poch pox slightly unwell, not at one's best  
podger podʒər sexual intercourse in context
podle podl tadpole  
poind to seize  
poke | pock | poak pok bag, sack, paper bag for sweets or flour or chips etc, to prod in context
denner-poke ˈdɛnər-pok lunch bag in context
plastipoke plastic carrier bag in context
polis ˈpolɪs police in context
pollywag ˈpolɪˈwag tadpole  
pooch | pootch putʃ pocket, purse, affectionate name for a dog in context
poond | poun ˈpund pound sterling, Scottish RBS one pound notes were still in circulation and legal when I looked in 2016 but rarely seen in the wild. The English pound note was withrrawn in 1988 in favour of the pound coin in context
poor | pooer pour, flow out through a spout or pipe in context
poor doon | pooer doon downpour, heavy shower of rain  
poor | pooer pour, flow out through a spout or pipe in context
poorie purɪ a jug  
poortith purtɪð poverty, lean from malnourishment  
pork prod, poke, push  
pose poz place an object to hide it  
poseetion | poseition poziˈʃʌn position  
posie collection, hoard of valuables  
possibill possible in context
postie postman in context
potted heid | potted hoch ˈpotədˈhid Potted heid, my dads favourite, a cold meaty jelly made from boiling the meat off of the skull of a cow or pig. Hoch if you use a hock, the ankle bit of the beast.
After boiling the head until the meat starts coming off remove and discard the bones, teeth, eyes, snout, workings of the nasal cavity and inner ear and anything hairy – then remove and shred up and keep the meat that's left. Reduce the remaining brew by boiling it to concentrate the gelatin. When that's done add back in the shredded meat and some vegetables like onions, carrot, swedes, leek etc. and cook for a bit. Season well and then allow it to set and cool in small pots - waste not want not - spreads well on toast. If you like living off the land stories here's Brixton's Bounty's Blog who has a proper recipe and makes this stuff for real and speaks from actual experience.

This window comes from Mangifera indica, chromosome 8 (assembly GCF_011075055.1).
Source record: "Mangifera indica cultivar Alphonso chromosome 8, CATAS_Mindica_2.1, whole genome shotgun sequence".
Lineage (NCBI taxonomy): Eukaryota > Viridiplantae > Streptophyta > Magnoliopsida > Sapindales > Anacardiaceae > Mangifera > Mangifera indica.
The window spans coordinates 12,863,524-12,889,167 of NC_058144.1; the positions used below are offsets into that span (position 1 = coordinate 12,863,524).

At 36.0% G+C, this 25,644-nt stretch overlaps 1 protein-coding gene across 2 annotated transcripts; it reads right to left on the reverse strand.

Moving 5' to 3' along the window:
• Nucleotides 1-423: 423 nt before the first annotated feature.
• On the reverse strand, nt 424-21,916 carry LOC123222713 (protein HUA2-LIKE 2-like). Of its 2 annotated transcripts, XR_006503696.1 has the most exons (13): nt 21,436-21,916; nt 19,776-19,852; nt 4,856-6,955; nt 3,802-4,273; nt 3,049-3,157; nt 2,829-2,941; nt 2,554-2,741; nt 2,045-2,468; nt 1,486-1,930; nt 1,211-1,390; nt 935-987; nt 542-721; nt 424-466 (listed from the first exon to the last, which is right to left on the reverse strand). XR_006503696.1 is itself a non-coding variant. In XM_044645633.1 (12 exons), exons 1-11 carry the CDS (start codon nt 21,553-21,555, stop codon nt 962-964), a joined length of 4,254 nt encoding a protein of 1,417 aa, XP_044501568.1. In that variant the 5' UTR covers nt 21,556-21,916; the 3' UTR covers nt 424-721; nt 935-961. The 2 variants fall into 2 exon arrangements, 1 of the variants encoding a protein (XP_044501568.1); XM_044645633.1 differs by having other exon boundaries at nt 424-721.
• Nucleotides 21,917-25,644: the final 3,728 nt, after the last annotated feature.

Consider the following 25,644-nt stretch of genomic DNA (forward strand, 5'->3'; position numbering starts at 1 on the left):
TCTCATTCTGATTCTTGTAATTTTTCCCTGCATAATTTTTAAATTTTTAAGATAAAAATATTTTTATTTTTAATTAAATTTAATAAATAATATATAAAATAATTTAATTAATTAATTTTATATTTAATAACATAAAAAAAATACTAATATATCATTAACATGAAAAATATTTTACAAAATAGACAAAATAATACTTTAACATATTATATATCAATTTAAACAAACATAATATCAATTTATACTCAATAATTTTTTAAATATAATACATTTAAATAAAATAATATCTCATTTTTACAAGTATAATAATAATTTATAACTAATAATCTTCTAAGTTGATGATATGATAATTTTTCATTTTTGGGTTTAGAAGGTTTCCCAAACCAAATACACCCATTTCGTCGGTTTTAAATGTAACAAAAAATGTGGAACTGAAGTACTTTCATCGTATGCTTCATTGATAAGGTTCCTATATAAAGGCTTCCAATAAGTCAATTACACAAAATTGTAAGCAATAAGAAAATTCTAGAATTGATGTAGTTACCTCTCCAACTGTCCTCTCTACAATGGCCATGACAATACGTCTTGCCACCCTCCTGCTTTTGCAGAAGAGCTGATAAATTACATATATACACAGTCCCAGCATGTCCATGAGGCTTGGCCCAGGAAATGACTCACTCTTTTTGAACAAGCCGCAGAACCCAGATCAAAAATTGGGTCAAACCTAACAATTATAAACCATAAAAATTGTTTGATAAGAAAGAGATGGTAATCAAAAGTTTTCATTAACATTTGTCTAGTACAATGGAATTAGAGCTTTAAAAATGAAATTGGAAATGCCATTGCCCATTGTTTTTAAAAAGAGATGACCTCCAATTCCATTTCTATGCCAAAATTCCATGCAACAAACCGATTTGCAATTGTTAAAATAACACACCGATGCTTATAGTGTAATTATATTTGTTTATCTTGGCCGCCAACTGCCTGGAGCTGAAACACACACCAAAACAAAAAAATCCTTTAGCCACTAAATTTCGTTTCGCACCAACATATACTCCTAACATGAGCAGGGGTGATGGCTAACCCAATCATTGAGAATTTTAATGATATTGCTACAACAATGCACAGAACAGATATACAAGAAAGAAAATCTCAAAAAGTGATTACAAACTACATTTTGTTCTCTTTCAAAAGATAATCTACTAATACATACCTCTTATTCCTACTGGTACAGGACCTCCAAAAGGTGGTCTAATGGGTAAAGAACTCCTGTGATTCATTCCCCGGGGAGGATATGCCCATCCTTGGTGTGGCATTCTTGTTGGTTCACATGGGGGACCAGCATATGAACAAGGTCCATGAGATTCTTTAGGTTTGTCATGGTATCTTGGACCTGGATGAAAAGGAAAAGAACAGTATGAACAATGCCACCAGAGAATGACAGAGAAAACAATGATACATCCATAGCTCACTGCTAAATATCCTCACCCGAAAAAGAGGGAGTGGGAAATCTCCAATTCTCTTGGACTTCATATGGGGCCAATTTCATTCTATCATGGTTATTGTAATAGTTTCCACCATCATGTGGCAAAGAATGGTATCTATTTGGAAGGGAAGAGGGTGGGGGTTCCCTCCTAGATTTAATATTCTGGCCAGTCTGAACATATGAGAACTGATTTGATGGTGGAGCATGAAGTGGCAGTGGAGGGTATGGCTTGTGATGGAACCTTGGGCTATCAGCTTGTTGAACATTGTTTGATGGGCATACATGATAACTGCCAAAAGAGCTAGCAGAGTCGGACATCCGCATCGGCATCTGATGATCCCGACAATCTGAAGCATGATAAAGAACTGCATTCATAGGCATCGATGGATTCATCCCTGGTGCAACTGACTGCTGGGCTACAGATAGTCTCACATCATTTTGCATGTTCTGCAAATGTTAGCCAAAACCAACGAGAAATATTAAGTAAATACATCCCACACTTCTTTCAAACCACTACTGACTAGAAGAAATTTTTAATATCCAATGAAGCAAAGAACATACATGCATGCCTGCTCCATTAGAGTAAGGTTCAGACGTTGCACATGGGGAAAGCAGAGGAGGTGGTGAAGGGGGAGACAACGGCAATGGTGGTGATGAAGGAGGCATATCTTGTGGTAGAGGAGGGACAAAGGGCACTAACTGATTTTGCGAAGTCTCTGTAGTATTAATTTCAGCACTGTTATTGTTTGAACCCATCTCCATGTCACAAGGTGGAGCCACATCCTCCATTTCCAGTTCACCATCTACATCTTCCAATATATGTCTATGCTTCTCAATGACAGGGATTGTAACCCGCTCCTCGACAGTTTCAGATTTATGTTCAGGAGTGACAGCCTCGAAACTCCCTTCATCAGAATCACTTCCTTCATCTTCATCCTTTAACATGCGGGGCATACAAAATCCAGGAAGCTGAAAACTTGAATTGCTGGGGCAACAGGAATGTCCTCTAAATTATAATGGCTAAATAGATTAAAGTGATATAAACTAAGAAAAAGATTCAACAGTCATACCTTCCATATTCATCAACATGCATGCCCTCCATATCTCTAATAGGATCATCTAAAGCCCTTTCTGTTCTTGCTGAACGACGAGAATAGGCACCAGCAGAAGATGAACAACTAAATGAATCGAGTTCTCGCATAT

in context
pottie made of earthenware a babies pot for pooing into  
pou | pu | poo pu pull in context
pou tab ring pull, zipper pull, light cord pull in context
poud | pood pʌud pulled  
pouder ˈpudər powder in context
pouer | pooer power in context
pouk | pook puk pluck, pull, moulting condition in birds in context
poukie dejected and thin looking person  
poukit | pookit pukɪt plucked, puny, meagre  
poup | poop pup defecate in context
poupit | poopit puˈpɪt pulpit  
pouskered ˈpuskərd exhausted in context
pouss | pooss | pouse pʌʃ push, incite  
poussie | pussie pusɪ a hare (also a cat). in context
poust | poost strength, power, force in context
pout | powt, poot pʌut a young game bird  
pouter | pooter ˈputər poke, stir up  
pouther | poother | pooder ˈpuðər powder in context
pouther | pouder | pudder | puther ˈpuðər (curling) the power behind the delivery of a stone, the impetus delivered to the stone  
potterneeshin ˈpotərˈniʃən a state of ruin, go to the dogs  
pow pʌu the head of a person, the crown, the end part of inanimate objects in context
pow slow moving ditch like stream in carse lands  
powheid | poweheid ˈpʌuhid tadpole  
powie ˈpʌuɪ a smiths flat headed hand hammer with the head ends worn to rounds  
powk ˈpʌuk dig in a careless way, walk making a dull thudding sound with the feet  
powt ˈpʌut poke or prod with a long stick  
powl pʌul pole, walking stick  
pownie | powny pony  
powsowdie | powsodie ˈpʌuˈsʌudɪ sheep's head thick broth. “the first Scottish dish encountered by the Wordsworths and Coleridge on their Scottish tour.” Dorothy Wordsworth wrote that they “ate heartily of it.” – Ferguson the Scottish poet wrote that “A gude sheep’s Heid/Wha’s hide was singeit, never fleed.” (that is, not ‘flayed,’ in other words cooked whole). – Information in depth and referenced on this British Food in America Web site. in context
powter ˈpʌutər prodding repeatedly with the long stick, paddle or poke about in a liquid in context
pozie alley between buildings